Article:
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“Up until 2007 there had only been advances on abortion,” Elsa Conde, a former Mexico City legislator and the director of the National Alliance for the Right to Choose, one of the country’s leading abortion rights groups, told me in the summer of 2010. Advocates like Conde had spent decades chipping away at state-level bans. In 2004, for example, they got Baja California Sur to amend its rape exemption so that victims would actually be able to get legal surgeries at public hospitals; the following year the state reduced its maximum penalty to two years in jail. “But then we started seeing setbacks,” Conde went on. “And since October 2008, all we’ve seen is setback after setback after setback.” That year, lawmakers next door, in Baja California, passed a controversial fetal-rights constitutional amendment. While it did not technically change the existing rules—abortion could not become more illegal, after all—it codified one of the key goals of the US Christian right since Roe v. Wade: legally protected life beginning at “the moment of conception.” And an amendment is much harder to overturn than a law. By the end of 2009, fifteen more states had passed versions of this extreme ley anti-aborto.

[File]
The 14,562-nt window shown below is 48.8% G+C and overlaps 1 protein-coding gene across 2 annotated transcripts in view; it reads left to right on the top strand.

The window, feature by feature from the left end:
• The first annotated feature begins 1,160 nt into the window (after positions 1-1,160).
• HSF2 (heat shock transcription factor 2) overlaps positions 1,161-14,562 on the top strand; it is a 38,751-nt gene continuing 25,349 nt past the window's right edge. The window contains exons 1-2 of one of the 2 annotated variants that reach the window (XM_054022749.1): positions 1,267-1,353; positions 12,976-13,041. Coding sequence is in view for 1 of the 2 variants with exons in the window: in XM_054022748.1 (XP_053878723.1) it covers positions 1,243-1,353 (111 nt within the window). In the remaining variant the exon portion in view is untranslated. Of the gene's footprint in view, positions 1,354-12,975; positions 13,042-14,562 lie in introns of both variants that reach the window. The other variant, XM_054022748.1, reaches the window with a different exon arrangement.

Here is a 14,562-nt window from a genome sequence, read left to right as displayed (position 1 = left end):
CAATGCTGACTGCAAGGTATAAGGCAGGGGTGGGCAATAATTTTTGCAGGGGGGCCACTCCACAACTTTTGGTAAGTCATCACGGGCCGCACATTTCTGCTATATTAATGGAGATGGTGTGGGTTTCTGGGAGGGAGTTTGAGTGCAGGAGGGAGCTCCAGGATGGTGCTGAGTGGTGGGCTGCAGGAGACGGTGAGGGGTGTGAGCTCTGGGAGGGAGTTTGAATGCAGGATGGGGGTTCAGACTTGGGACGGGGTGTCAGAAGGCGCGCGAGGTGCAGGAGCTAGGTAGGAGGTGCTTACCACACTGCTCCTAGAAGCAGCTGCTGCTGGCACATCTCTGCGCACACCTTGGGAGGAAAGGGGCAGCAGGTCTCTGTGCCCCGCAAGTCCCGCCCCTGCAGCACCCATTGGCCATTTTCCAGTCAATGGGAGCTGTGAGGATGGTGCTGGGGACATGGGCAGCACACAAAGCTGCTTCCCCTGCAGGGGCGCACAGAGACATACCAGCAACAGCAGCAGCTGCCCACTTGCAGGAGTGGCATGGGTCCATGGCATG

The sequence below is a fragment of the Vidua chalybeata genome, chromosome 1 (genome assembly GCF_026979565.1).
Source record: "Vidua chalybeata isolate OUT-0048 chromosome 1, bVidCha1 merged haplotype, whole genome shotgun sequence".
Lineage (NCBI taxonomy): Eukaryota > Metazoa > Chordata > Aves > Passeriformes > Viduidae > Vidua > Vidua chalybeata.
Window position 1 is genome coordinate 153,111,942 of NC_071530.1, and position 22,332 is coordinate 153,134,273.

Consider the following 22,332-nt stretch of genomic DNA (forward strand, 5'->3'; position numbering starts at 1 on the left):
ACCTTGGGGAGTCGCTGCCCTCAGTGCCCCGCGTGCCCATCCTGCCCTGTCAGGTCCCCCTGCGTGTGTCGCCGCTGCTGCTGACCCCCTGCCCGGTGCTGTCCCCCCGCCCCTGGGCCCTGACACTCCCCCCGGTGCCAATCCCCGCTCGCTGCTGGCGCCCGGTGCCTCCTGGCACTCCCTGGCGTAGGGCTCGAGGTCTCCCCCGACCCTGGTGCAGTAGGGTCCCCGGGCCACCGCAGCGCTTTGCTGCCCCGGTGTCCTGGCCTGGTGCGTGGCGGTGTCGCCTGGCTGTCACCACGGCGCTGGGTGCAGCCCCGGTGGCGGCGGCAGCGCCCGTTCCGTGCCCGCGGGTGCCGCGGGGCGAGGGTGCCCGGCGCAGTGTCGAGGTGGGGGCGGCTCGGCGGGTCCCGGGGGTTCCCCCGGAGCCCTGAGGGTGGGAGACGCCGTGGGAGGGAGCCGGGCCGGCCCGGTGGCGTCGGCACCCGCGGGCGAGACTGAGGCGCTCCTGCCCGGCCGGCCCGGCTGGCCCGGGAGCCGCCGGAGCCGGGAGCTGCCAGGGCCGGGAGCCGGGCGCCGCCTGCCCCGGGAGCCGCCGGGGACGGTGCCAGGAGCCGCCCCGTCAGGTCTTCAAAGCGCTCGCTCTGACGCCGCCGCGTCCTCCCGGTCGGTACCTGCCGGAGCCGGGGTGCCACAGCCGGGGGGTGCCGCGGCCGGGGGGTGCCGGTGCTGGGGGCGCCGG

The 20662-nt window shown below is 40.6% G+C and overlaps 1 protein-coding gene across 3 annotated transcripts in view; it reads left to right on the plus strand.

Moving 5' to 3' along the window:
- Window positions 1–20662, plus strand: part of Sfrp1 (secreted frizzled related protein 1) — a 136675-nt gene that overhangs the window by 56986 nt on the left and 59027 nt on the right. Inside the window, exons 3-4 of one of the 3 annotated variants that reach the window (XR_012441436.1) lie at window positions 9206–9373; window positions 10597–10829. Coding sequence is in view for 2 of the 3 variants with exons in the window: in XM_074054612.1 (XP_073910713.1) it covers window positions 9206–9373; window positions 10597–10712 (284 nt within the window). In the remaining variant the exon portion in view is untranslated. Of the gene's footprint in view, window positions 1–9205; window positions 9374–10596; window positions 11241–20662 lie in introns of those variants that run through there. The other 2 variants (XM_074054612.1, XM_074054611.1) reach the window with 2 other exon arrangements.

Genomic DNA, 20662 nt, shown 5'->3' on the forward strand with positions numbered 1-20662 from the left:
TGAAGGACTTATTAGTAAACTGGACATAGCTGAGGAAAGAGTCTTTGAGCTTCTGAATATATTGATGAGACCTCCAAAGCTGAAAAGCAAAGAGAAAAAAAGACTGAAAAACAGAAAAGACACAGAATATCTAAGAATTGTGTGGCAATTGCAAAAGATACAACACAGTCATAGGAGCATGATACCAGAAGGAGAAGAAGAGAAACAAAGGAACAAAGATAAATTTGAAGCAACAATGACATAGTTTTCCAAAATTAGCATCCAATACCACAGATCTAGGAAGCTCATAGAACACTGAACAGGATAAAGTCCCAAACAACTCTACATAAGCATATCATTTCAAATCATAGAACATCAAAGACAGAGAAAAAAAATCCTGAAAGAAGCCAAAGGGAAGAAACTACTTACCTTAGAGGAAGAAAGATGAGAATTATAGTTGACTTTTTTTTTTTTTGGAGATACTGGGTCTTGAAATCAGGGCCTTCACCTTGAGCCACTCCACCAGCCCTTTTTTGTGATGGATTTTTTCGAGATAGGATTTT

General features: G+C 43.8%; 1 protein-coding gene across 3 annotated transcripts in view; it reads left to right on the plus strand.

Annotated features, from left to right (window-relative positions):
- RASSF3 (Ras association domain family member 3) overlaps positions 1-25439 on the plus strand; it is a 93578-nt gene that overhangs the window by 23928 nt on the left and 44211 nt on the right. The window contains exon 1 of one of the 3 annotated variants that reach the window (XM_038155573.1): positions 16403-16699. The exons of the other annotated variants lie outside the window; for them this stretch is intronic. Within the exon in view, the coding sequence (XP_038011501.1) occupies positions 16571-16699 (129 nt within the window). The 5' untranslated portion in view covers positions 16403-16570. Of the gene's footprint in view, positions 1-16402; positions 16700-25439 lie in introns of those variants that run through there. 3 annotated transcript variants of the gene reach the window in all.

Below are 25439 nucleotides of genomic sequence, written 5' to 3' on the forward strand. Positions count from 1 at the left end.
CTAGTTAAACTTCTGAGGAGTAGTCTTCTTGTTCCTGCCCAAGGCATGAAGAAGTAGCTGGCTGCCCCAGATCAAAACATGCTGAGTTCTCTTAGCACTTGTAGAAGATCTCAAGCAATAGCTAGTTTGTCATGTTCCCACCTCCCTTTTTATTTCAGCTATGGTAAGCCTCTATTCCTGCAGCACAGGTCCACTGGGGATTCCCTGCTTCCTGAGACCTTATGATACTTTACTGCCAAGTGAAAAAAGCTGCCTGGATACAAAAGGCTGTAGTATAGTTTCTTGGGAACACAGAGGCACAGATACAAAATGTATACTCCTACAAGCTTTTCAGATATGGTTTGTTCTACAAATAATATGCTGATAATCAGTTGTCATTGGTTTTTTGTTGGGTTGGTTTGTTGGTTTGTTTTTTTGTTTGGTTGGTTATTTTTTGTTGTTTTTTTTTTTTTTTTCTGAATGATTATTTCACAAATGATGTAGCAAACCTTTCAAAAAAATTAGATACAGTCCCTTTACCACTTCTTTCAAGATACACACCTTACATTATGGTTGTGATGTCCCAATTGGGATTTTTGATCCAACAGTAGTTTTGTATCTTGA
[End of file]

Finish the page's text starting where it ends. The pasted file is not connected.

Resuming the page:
The amendments were similar to a measure recently defeated in a Mississippi referendum but being prepared in other parts of the United States. In fact, the US “personhood” movement has been taking lessons from its neighbor to the south. In September Mexico’s Supreme Court rejected constitutional challenges to the ley anti-aborto in two states, providing a new spring of confidence for US anti-choicers. “This decision in Mexico provides proof that it is a viable strategy that is working in other places,” said Gualberto Garcia Jones, a legal analyst with Personhood USA. “If it had gone the other way, we would have seen pro-lifers say, If it can’t work in Mexico, it can’t work in the US.” Seventeen Mexican states—more than half the country—now have a fetal-rights amendment on the books. (Chihuahua has had one since 1994, and the seventeenth state, Tamaulipas, approved one in 2010.) This would be like the Mississippi ballot succeeding and then spreading to twenty-five states between now and the end of 2012.